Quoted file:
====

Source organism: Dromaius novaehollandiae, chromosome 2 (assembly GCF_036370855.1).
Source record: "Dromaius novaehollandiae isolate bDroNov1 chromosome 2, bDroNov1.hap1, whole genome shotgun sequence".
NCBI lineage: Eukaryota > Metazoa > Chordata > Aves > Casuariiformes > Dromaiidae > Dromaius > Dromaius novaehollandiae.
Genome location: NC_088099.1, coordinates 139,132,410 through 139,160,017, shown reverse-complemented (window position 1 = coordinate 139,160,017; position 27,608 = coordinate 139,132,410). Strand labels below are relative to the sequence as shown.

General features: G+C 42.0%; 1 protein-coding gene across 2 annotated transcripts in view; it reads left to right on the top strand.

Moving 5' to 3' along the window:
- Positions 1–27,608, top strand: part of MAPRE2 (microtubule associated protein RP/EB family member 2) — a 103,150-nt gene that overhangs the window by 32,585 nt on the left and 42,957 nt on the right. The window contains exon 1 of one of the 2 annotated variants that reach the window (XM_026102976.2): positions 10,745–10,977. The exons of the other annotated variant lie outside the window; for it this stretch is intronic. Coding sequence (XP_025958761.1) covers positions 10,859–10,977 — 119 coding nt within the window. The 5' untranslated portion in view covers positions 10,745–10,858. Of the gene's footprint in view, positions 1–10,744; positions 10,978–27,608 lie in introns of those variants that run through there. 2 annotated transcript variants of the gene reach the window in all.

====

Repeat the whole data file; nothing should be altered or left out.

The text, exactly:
Source organism: Dromaius novaehollandiae, chromosome 2 (assembly GCF_036370855.1).
Source record: "Dromaius novaehollandiae isolate bDroNov1 chromosome 2, bDroNov1.hap1, whole genome shotgun sequence".
NCBI lineage: Eukaryota > Metazoa > Chordata > Aves > Casuariiformes > Dromaiidae > Dromaius > Dromaius novaehollandiae.
Genome location: NC_088099.1, coordinates 139,132,410 through 139,160,017, shown reverse-complemented (window position 1 = coordinate 139,160,017; position 27,608 = coordinate 139,132,410). Strand labels below are relative to the sequence as shown.

General features: G+C 42.0%; 1 protein-coding gene across 2 annotated transcripts in view; it reads left to right on the top strand.

Moving 5' to 3' along the window:
- Positions 1–27,608, top strand: part of MAPRE2 (microtubule associated protein RP/EB family member 2) — a 103,150-nt gene that overhangs the window by 32,585 nt on the left and 42,957 nt on the right. The window contains exon 1 of one of the 2 annotated variants that reach the window (XM_026102976.2): positions 10,745–10,977. The exons of the other annotated variant lie outside the window; for it this stretch is intronic. Coding sequence (XP_025958761.1) covers positions 10,859–10,977 — 119 coding nt within the window. The 5' untranslated portion in view covers positions 10,745–10,858. Of the gene's footprint in view, positions 1–10,744; positions 10,978–27,608 lie in introns of those variants that run through there. 2 annotated transcript variants of the gene reach the window in all.